Todays New York Times; http://www.nytimes.com/2009/12/17/opinion/17thu3.html?_r=1&scp=1&sq=as%20many%20as%20150,000%20children&st=cse

“The difference between that poor child and felon is about eight years”, & “90% of the youth in juvenile justice have passed through child protection systems” MN Supreme Court Chief Justice Kathleen Blatz

“America has created a Pipeline to Prison for its poor children”, Marion Wright Edelman, Children’s Defense Fund

“If you define institutions by what they create, instead of what they were designed to create,” (Kathleen Long, Author, Angels & Demons) then, “Child protection services creates preteen moms and adolescent felons”, Mike Tikkanen

2 Comments

  1. Can all child felons be victims of their environment or the system? I don’t think it is accurate to say that any child who grows up in a violent home or surroundings is going to become violent themselves. Nor do I think that violence committed by children is exclusive to poor families. I do believe that in extreme cases of abuse whether it be psychological or physical or both, that the abuse can eventually turn an otherwise healthy mind from a victim to a vicitmizer. Thus creating a child criminal. This child could have come from any walk of life. To suggest that children of financial means are not abused is ludicrous. I believe this seeming epidemic not to be so rare a thing or so new a thing. I believe these child killers have always existed they were just hidden until now. They were confined at home, once it was discovered what they were, or they put in homes for the insane. With the loss of social morals and the substructure that those principals provide has come the decline of our species. We have lost sight of the simple things and make things so much worse than they have to be. It is the laziness of our kind. We have come to feel entitled and not to feel the need to gain our honor or build our character by working for what we need, what we want. We have lost the idea of the American Dream, it has become instead the American Way. Unfortunately a way that isn’t working out so well.
    Maggie.

  2. It is with great sadness that I have published Maggie’s comment above.

    It shows how name calling and blaming have impacted the most basic understanding of how children develop and why so many of them go on to lead dysfunctional lives.

    Former Minnesota Chief Justice Kathleen Blatz statement that “90% of youth in the juvenile justice system have passed through child protection” is not an idle observation. After many years of working with abused and neglected children as a volunteer CASA in the court system, I have come to completely understand the Chief Justice’ statement.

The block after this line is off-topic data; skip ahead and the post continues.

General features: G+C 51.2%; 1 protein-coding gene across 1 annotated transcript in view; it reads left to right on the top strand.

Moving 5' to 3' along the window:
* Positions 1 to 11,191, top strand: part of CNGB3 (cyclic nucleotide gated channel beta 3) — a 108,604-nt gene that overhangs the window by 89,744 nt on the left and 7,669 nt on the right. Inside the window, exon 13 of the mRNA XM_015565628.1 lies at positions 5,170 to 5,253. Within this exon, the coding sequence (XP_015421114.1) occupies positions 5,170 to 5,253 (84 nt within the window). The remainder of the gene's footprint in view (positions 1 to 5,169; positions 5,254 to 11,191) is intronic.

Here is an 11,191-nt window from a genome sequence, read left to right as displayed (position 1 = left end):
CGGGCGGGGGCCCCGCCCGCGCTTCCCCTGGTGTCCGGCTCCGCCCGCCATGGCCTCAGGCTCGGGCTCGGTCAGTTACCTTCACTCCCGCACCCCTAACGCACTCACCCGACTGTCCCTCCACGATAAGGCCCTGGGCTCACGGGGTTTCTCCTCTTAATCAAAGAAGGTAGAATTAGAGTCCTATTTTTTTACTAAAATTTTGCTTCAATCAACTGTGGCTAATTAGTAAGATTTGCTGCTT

There is no “lazy” as Maggie suggests in her comment. Children that live in violent, abusive, or neglectful homes simply do not develop the skills to function in society. At some level, it is a mental health issue; they do not have the most basic tools to cope with life and get into trouble because of it.

    It is harder for me to think harsh thoughts about the fifty children I have worked with as a guardian ad-Litem, when they break the law, get pregnant early, or fail to meet the expectations of the community they live in.

    Only hard people could deny sympathy for a sexually abused five year old, or a horribly abused seven year old when their untreated behavior problems turn into civil court problems as teenagers.

    No religion allows for the abandonment of children. If a society does not save its own youth from grievous harm, it is doomed to live with the results as we do today with full prisons and troubled schools. Pliny said that 2400 years ago, “what we do to our children, they will do to our society”.

    The data clearly show that the great majority of child felons come from poor dysfunctional families.

    Further study also shows that early childhood programs go a long way in helping children grow into fully functional lives that propel them into good citizenship and their own healthy families.

    From any perspective (economic, religious, or scientific) support for children, not blaming, is the right and prudent value to hold).

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